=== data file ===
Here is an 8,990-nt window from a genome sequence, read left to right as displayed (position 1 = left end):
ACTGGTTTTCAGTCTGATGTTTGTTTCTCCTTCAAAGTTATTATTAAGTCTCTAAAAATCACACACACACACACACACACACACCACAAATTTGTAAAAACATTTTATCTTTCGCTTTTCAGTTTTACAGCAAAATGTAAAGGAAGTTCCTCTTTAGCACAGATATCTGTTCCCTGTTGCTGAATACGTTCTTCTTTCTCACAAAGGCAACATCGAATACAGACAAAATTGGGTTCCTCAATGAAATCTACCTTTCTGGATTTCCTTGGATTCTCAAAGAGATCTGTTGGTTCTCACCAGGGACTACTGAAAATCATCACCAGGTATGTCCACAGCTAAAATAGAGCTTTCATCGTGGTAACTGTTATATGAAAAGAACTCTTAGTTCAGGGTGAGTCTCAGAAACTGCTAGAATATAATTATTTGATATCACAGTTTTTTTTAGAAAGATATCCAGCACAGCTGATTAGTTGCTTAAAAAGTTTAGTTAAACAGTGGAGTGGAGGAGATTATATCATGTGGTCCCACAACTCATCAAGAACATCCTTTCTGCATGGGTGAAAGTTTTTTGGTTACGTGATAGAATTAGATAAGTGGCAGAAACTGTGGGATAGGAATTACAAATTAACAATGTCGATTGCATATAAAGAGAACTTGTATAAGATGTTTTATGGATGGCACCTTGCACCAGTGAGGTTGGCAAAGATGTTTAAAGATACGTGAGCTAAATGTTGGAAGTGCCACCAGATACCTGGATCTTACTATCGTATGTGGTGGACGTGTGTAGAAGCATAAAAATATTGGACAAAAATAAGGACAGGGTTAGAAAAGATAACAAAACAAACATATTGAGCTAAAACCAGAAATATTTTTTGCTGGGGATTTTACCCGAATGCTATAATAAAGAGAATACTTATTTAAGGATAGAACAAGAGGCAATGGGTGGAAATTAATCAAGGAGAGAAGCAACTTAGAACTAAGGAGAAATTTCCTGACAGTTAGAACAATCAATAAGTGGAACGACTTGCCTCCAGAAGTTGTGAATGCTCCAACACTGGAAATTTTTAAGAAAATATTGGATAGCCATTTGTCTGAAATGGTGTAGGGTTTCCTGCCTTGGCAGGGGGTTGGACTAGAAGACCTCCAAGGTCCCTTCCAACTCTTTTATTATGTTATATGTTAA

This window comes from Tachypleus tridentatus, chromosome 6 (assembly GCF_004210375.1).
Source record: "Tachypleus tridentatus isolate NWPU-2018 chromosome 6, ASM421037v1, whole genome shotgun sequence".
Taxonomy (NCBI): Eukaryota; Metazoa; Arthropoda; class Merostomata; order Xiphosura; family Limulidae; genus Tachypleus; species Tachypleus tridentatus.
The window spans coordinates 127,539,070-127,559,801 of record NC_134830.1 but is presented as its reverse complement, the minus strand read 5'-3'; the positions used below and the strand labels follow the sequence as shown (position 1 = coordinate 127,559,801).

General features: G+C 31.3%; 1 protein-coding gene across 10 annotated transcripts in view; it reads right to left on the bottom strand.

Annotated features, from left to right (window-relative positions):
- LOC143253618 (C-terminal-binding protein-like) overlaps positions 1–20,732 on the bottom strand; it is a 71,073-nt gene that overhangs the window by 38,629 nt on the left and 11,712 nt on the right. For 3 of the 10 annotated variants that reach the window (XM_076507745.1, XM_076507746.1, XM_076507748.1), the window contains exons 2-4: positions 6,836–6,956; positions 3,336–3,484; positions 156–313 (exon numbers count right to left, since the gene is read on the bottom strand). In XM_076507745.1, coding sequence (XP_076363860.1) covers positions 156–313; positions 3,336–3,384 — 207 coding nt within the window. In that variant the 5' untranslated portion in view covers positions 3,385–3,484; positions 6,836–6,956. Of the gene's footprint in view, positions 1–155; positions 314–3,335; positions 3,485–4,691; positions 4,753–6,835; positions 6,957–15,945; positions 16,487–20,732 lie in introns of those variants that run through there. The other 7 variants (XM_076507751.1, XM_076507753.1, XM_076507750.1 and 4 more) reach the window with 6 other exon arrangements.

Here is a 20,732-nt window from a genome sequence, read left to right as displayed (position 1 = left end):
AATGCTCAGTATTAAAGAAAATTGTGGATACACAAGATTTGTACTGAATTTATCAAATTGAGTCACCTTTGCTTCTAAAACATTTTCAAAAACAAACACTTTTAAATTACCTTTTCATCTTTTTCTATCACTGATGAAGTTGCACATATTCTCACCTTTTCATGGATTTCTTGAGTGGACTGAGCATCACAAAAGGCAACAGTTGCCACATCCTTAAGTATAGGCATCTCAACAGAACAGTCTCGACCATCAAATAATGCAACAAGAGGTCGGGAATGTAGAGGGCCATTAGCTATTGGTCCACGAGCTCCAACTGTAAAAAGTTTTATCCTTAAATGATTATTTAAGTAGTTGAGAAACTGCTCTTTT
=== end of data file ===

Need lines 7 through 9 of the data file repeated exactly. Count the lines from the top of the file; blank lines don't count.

General features: G+C 31.3%; 1 protein-coding gene across 10 annotated transcripts in view; it reads right to left on the bottom strand.

Annotated features, from left to right (window-relative positions):
- LOC143253618 (C-terminal-binding protein-like) overlaps positions 1–20,732 on the bottom strand; it is a 71,073-nt gene that overhangs the window by 38,629 nt on the left and 11,712 nt on the right. For 3 of the 10 annotated variants that reach the window (XM_076507745.1, XM_076507746.1, XM_076507748.1), the window contains exons 2-4: positions 6,836–6,956; positions 3,336–3,484; positions 156–313 (exon numbers count right to left, since the gene is read on the bottom strand). In XM_076507745.1, coding sequence (XP_076363860.1) covers positions 156–313; positions 3,336–3,384 — 207 coding nt within the window. In that variant the 5' untranslated portion in view covers positions 3,385–3,484; positions 6,836–6,956. Of the gene's footprint in view, positions 1–155; positions 314–3,335; positions 3,485–4,691; positions 4,753–6,835; positions 6,957–15,945; positions 16,487–20,732 lie in introns of those variants that run through there. The other 7 variants (XM_076507751.1, XM_076507753.1, XM_076507750.1 and 4 more) reach the window with 6 other exon arrangements.